California is known by many as the land of beautiful celebrities, packed freeways, and perpetual summer.
But the nation's most populous state also has a huge variety of people with unique ways of speaking, from valley girl speak to surfer lingo to slang inspired by Bay Area hip hop.
The people of the Golden State speak a dialect distinct enough to warrant its own name: California English.
We've come up with 12 sayings that only people who hail from the Golden State will understand.
1. "There's a Sigalert for the carpool lane on the 5 south."
Freeways are a huge part of Californians' daily existence, so of course there are plenty of slang terms associated with it. Californians may be the only people in the country to put "the" before the number of a freeway route (and they're never called highways), and the only people to call it the carpool lane instead of the HOV.
And if there's a Sigalert, take it as a hint to avoid the area completely. Sigalerts are messages issued by the California Highway Patrol when there's an accident or anything else blocking multiple lanes of traffic, meaning that notorious California traffic is even more horrendous than usual (see also: Carmageddon).
2. "It takes 20 minutes, depending on traffic."
People from California say this all the time to describe their location, and it's barely ever true. 30 minutes just sounds way too far, and 15 minutes is unrealistic.
We all know that 20 minutes away really means something closer to 40, and that light traffic is never something you can depend on.
3. "June Gloom."
Beginning in June (or even at the end of May if it's a particularly unlucky year), a wave of foggy weather invades coastal areas of California and ruins everyone's beach plans. June Gloom/Grey May/No-Sky July are southern Californian terms used to describe a weather pattern that brings low-lying clouds and mist during the early summer months.
Though people from out of town will try to convince you it's just air pollution, the fog that appears every morning usually clears up by mid-afternoon or so.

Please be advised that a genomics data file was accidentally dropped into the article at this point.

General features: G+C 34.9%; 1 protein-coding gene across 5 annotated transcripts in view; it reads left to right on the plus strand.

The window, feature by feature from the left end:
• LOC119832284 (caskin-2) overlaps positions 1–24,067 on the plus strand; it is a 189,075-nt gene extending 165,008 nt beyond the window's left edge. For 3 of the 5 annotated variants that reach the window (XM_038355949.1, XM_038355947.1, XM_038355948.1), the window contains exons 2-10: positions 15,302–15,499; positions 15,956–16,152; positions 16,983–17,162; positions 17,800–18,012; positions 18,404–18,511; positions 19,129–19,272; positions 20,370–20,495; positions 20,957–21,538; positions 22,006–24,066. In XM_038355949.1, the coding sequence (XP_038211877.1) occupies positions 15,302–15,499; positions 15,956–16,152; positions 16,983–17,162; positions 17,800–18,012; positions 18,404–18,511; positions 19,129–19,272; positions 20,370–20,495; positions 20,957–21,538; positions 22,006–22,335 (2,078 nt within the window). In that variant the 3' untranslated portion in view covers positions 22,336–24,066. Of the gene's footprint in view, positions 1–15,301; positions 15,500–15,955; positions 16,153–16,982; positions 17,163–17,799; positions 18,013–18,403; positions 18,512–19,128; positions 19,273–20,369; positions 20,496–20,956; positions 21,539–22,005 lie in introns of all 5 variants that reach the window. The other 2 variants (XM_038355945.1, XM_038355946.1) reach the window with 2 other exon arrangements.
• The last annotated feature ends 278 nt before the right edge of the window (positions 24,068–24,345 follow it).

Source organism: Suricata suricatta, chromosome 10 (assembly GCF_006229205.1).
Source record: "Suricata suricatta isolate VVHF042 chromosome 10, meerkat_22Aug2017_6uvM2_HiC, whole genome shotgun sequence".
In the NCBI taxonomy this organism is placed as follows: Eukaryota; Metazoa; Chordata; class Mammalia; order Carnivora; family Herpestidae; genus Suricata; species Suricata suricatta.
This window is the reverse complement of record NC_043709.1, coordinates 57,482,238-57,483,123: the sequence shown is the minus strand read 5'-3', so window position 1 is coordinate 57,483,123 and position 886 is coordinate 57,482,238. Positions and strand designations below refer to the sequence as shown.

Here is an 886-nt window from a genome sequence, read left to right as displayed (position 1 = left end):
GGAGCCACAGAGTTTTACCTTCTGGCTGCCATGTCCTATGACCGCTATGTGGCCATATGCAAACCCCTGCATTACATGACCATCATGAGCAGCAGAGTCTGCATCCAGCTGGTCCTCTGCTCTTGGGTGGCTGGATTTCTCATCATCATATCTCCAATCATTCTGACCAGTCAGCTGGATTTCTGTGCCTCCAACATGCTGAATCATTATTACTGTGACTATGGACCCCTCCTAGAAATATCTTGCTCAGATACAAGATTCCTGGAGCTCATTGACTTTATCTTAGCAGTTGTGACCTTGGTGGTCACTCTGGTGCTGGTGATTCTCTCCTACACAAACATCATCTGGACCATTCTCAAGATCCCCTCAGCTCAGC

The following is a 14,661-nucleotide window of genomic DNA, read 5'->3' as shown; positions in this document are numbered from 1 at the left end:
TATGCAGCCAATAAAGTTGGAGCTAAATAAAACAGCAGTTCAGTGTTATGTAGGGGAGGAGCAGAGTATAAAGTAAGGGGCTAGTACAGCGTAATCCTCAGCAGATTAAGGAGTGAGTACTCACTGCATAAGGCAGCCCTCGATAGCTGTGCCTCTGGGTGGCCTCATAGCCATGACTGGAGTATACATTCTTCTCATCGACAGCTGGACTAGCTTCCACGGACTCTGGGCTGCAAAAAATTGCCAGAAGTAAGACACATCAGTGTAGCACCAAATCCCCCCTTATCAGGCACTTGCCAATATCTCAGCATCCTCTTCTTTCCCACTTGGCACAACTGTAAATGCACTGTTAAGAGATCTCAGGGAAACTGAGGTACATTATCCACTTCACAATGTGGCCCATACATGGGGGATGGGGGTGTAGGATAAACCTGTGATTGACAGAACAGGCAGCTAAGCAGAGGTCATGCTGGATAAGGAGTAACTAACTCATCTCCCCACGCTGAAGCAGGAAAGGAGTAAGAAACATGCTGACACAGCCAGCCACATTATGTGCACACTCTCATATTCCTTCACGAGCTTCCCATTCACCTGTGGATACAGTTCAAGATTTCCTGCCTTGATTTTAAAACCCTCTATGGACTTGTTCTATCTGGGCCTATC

4. "The coldest winter I ever spent was a summer in San Francisco."
This San Francisco cliche is usually attributed to Mark Twain, though there's no evidence he ever actually said it. Contrary to what pop culture may have you have believe, summer in the Bay Area is pretty cold, and fog is a nearly constant presence.
The fog may be a nuisance to visitors touring the Bay Area, but San Franciscans embrace the fog as an essential part of what makes their city home. They even named the fog Karl and gave it its own Twitter and Facebook pages.
5. "It's pretty gnarly out, bro. It's double overhead today!"
Surfer culture has had a huge influence on the way coastal Californians speak. You may hear surfers, skaters, and snowboarders talking about "shredding the gnar," but even those who refrain from participating in extreme sports tend to use the word "gnarly" to describe things that are either extremely good or extremely bad.
You'll also hear words like "epic," and of course, "dude." Waves that are "double overhead" are not meant for the faint of heart.
6. "I'm stoked."
Though Merriam-Webster defines "stoke" as "to stir or add fuel to (something that is burning)" this expression has absolutely nothing to do with building a fire, at least in a literal sense. Californians are stoked when they're totally, completely exhilarated about something, whether it's a trip to the mountains or a huge swell coming just in time for the weekend.